Canadian small cents are great coins to collect because they represent a relatively affordable series yet still offer many challenges for even the most seasoned of coin hobbyists. While Canada introduced its one-cent coin in 1858, the denomination was originally struck as a so-called "large" cent, similar to the half-dollar-size U.S. large cents and broad British pennies of yesteryear. Canada reduced the size of its one-cent coins in 1920 from 25.5 millimeters in diameter to 19.1 millimeters and continued striking pennies until 2013, when the nation eliminated that denomination.
Canadian small cents were made with two distinct reverse designs and saw three different reigning monarchs; Queen Elizabeth II alone had four different obverse portraits on the Canada cent. Additionally, there were a few commemorative designs and an array of die varieties. This adds up to several interesting elements to help keep coin collectors on their toes.
Here is a rundown of the major types of Canadian small cents:
- King George V – 1920-1936
- King George VI – 1937-1952
- Queen Elizabeth II, 26 years old – 1953-1964
- Queen Elizabeth II, 39 years old – 1965-1989
- Queen Elizabeth II, 64 years old – 1990-2002
- Queen Elizabeth II, 76 years old – 2003-2013
Over the years, there have been a few commemorative designs on the Canadian small cent that represent single-year types:
- 1936 George V Dot Below Date Cent
- 1967 Canadian Confederation Centennial with Rock Dove
- 1992 Canadian Confederation 125th Anniversary, 1867-1992 dual dating
- 2002 Queen's 50th Jubilee 1952-2002 dual dating
How Much Are Canadian Pennies Worth?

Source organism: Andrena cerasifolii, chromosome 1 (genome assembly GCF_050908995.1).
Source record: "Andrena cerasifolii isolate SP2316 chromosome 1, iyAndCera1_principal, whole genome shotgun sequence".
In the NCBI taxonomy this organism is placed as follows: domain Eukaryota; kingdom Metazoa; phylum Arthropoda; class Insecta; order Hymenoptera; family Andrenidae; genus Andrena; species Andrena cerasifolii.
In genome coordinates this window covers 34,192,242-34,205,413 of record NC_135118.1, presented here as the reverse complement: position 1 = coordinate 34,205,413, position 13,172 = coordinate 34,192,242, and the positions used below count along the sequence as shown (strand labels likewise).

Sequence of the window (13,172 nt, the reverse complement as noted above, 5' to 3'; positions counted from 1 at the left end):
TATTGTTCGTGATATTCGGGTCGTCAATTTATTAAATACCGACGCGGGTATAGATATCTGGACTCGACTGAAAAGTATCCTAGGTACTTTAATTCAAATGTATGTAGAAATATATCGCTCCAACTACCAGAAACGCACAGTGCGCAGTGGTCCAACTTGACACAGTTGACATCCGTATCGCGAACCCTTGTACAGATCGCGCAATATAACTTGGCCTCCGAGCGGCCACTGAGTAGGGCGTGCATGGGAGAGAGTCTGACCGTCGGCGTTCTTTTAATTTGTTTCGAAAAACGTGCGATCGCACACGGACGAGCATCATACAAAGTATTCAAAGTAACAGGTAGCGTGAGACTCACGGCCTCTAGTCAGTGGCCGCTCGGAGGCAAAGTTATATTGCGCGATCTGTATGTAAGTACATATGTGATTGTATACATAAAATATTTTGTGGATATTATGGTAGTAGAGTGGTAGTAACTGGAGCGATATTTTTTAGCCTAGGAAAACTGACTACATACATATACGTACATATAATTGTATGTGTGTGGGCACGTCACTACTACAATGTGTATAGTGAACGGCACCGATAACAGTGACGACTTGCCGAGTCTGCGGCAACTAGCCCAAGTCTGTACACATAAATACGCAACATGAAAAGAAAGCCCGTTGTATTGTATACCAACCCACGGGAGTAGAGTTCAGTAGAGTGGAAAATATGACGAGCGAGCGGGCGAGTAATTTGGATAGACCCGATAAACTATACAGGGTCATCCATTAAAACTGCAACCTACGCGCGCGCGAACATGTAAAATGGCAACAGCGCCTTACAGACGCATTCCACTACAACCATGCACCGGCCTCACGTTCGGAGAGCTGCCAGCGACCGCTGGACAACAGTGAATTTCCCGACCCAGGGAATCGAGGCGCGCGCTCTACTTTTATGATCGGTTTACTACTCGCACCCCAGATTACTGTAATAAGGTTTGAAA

Most circulated Canadian small cents are worth 5 cents to $1 each in circulated grades, while proof cents are generally worth $1 to $10. Several business-strike Canadian pennies are worth considerably more. Here's a rundown of the valuable semi-key and key-date Canadian pennies:
- 1922 – $15
- 1923 – $30
- 1924 – $7
- 1925 – $25
- 1926 – $4
- 1927 – $1.50
- 1930 – $2
- 1936 Dot Below Date – $250,000
- 1955 Without Strap – $100
- 1965 Large Beads & Pointed "5" – $1.50
- 1985 Pointed "5" – $1
*Values are for coins in average circulated condition and are worth more in better grades and less if well worn, cleaned, or damaged.
How To Collect Canadian Small Cents
Those who are collecting Canadian pennies from pocket change may choose to store their coins in cardboard folders, which is perfectly sufficient for circulated common-date pieces. Hobbyists who endeavor upon collecting uncirculated and/or proof coins or wish to acquire scarcer Canadian pennies might be prudent in selecting more protective (though more expensive) coin albums. Several manufacturers offer coin folders and albums for Canadian pennies, including Whitman, Dansco, and H.E. Harris.
Because the Canadian Mint no longer makes pennies, the overall range of Canada's small cents is closed – meaning there is a defined starting point (1920) and ending point (2013). For this reason, many people simply collect all Canadian small cents from 1920 through 2013. Still, there are coin collectors who will focus on a specific reigning monarch, such as George V or Queen Elizabeth II. Within the Queen Elizabeth II Canadian pennies alone, there are at least four well-defined short sets, all based around the four different obverse portraits of the Queen.
Some coin collectors even go one step further in defining their Canadian penny short sets, focusing on just the various "straps" or "without straps" design modifications of 1953 through 1955 or the die varieties concerning the rim border beads and variations on the date digit "5" among the 1965 Canadian pennies. Indeed, the possibilities for collecting Canadian small cents are virtually endless!